37. Atriplex pentandra (Jacquin) Standley in N. L. Britton et al., N. Amer. Fl. 21: 54. 1916.
Axyris pentandra Jacquin, Select. Stirp. Amer. Hist., 244. 1763; Atriplex texana S. Watson; A. wardii Standley
Herbs, annual or perennial, sprawling to erect, often suf-frutescent at the base, much branched and clump-forming, 3-10 dm. Stems obtusely angled, finely scurfy when young. Leaves sessile or short petiolate; blade paler abaxially, oblong or rhombic-ovate to broadly obovate or narrowly oblong or narrowly elliptic, 10-30 × (1-)3-15 mm, thin, base rounded to cuneate, margin repand-dentate or sinuate-dentate to undulate or distal ones or all of them entire, apex rounded to acute, mucronate, densely white scurfy abaxially, grayish green and usually glabrate adaxially. Staminate flowers in short, dense, naked terminal spikes or panicles; calyx 5-cleft, lobes green keeled. Pistillate flowers fascicled in axils. Fruiting bracteoles sessile or with stipes to 0.5 mm, broadly cuneate-orbiculate, compressed, (2-) 2.5-4.5 × (1.5-)2.6-5 mm, usually as broad as or broader than long, much thickened at maturity, united only at truncate or broadly cuneate base, margin deeply and acutely dentate, faces with 2, sometimes swollen, dentate crests or covered with irregular, conic-acute, corky tubercles, seldom smooth. Seeds brown, 1-1.5 mm.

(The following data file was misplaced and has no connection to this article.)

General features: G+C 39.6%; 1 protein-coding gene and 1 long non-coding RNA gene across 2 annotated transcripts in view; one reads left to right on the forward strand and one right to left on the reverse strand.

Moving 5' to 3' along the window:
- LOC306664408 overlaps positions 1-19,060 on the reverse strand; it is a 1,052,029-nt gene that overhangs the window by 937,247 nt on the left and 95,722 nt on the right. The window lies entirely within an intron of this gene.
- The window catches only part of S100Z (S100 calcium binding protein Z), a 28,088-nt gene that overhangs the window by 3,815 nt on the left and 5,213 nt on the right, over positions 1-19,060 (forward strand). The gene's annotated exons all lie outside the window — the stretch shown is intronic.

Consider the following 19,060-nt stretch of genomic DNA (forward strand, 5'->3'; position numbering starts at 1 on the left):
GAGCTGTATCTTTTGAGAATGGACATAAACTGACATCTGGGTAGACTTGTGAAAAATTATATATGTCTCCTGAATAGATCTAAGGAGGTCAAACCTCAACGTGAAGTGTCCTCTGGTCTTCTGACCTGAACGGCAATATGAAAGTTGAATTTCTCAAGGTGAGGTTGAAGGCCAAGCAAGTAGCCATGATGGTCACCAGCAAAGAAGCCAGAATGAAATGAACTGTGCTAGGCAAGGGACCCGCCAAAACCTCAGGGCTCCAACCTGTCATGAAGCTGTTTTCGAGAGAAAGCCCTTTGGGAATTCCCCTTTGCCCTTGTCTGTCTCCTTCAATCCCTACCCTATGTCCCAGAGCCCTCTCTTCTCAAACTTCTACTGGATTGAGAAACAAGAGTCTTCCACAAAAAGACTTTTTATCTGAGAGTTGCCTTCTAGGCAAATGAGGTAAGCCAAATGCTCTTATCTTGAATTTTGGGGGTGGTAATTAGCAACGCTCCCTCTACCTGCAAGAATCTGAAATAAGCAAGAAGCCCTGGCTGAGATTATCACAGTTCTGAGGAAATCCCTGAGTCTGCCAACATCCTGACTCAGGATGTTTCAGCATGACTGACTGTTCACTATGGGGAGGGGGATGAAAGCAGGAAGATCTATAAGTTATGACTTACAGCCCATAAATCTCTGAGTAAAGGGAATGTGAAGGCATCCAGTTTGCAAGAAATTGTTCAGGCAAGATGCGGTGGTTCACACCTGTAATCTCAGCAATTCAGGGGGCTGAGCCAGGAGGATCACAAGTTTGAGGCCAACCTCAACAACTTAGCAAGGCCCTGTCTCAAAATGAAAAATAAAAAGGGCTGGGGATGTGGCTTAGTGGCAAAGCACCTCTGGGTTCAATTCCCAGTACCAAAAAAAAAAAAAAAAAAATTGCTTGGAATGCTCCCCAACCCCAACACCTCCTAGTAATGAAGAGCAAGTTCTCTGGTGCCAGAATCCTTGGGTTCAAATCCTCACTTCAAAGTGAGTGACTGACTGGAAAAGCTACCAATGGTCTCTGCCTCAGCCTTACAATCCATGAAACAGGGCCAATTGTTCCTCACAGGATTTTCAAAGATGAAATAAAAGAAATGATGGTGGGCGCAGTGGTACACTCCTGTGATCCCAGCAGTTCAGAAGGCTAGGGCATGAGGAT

Flowering summer-fall. Sandy seashores, coastal salt marshes; 0-50 m; Ala., Conn., Fla., Ga., La., Mass., Miss., N.C., S.C., Tex.; West Indies; South America (Venezuela and Colombia to Peru).
D. S. Correll and M. C. Johnston (1970), treated both Atriplex texana and A. wardii at the specific level. The diagnostic features used to distinguish them, dentate versus entire leaf blades and smooth versus tuberculate faces of fruiting bracteoles, fail singly and in combination. Both taxa were regarded by H. M. Hall and F. E. Clements (1923) as variants of typical A. pentandra, and this worker tentatively agrees with those authors’ conclusions. Specimens from Galveston, Texas---the type locality of A. wardii---are apparently intermediate with A. mucronata (see below) and form the basis on which A. wardii was founded. Some of those specimens have been annotated by me and others as A. mucronata. The plants have entire leaves more closely matching those of A. mucronata, but the small fruiting bracteoles, though usually lacking tubercles on the faces, are of similar proportions to those of typical A. pentandra. Atriplex pentandra and A. mucronata are certainly very closely allied.